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From Zoom calls to green bean casserole, your guide to a pandemic Thanksgiving

a pumpkin pie on a table
This Thanksgiving, show family your love by staying far away from them, suggests Bon Appétit staff writer Alex Beggs."

Planning a Thanksgiving celebration isn’t usually a simple task—but this year, it’s bound to be particularly complicated. As COVID-19 cases continue to surge in Michigan, health officials warn that even small holiday gatherings pose risks.

It’s hard to know how to celebrate. Do you brave the cold and see family from a safe distance outdoors? Host a virtual dinner? Load up on turkey and take a long, tryptophan-induced nap? 

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Stateside spoke with Bon Appétit senior staff writer Alex Beggs about how to navigate preparations for the upcoming holiday. Beggs, who’s based in Michigan, writes about questionable etiquette all the time for her column in the magazine. Here’s what she suggests:

Absence makes the heart grow fonder

Health officials are urging Michiganders to keep to a safe distance to curb the spread of COVID-19, especially as hospitals brace for overcrowding. Beggs says one of the best ways to show your family you love them is to skip the big celebration this year.

“We had to tell my partner’s parents that you know what, Mom and Dad, we don’t want to kill you, so we’re going to stay home this year. Maybe we'll drop a pie off, have a beer in the backyard, but we love you so much we can’t put you at risk,” she said.

There are still ways to make it a Thanksgiving to remember, she says, but passing along a potentially deadly virus isn’t one of them.

Don’t be afraid to do something different

Maybe you’re tired of turkey. Since this year’s celebration is likely to be unconventional, it might be a good time to forgo the fowl and try something new. Beggs says she’s planning a non-turkey meal, as well as a Thanksgiving flan.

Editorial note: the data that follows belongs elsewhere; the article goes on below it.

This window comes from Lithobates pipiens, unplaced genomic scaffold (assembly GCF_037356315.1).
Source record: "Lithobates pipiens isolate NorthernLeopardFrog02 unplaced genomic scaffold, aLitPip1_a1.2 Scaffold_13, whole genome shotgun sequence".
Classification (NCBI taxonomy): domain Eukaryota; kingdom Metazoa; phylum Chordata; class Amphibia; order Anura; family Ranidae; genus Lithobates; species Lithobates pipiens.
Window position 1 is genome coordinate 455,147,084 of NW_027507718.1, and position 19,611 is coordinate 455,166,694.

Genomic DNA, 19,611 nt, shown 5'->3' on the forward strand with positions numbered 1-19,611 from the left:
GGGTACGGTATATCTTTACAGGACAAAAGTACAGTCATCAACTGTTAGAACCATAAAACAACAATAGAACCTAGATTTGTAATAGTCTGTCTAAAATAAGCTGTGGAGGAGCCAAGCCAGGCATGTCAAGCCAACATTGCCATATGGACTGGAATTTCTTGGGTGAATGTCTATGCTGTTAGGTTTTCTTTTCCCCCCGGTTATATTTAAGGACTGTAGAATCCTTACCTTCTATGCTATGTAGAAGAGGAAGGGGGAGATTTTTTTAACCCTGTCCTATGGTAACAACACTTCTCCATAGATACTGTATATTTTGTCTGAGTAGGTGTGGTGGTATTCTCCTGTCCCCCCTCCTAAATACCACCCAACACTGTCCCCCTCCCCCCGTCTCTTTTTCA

“I’m trying to play with: What would I have at a restaurant that I would never make at home? Like duck confit or some lobster pasta-something. It’s got to feel fancy and awesome,” she said.

Or, if you’ve never been a big fan of Thanksgiving, you could start a new tradition, like taking a long, sad walk or marathoning the John Wick series, Beggs suggests.

Avoid that prolonged family conference call

Zoom recently announced that it will remove its 40-minute time limit on free meetings during the Thanksgiving holiday. But if the prospect of a long, virtual dinner is already triggering Zoom fatigue, plan ahead for some graceful ways to dip out of the virtual celebration. 

“I do think we like to check in with each other on holidays, so however you need [to do] the check-in with your family, do that, whether it’s the phone or Zoom,” Beggs said. “I just think it’s kind of like: ‘What are you cooking, what are you doing? Okay, love you, bye.’ But having the entire meal digitally, everyone’s yelling over each other—I can't imagine that’s fun for anyone.”

Need an excuse to jump off the call? Beggs says you could always blame it on the pie you’ve got baking in the oven.

Don’t forget the essentials

If you still want a taste of Michigan holiday tradition in your 2020 Thanksgiving menu, Beggs recommends a green bean casserole. She is (obviously) partial to Bon Appétit’s recipe.

“You make kind of a homemade cream of mushroom soup. You still get to use the French’s crispy onions on top, so like, don’t worry about that part. You use fresh green beans,” she said. “Michigan produce is so awesome. I think anything that kind of highlights Michigan produce is a good Michigan side for Thanksgiving.”

You can read more advice from Beggs in “Is It Ever Okay,” her questionable etiquette column.

This post was written by Stateside production assistant Nell Ovitt.

Stateside is produced daily by a dedicated group of producers and production assistants. Listen daily, on-air, at 3 and 8 p.m., or subscribe to the daily podcast wherever you like to listen.
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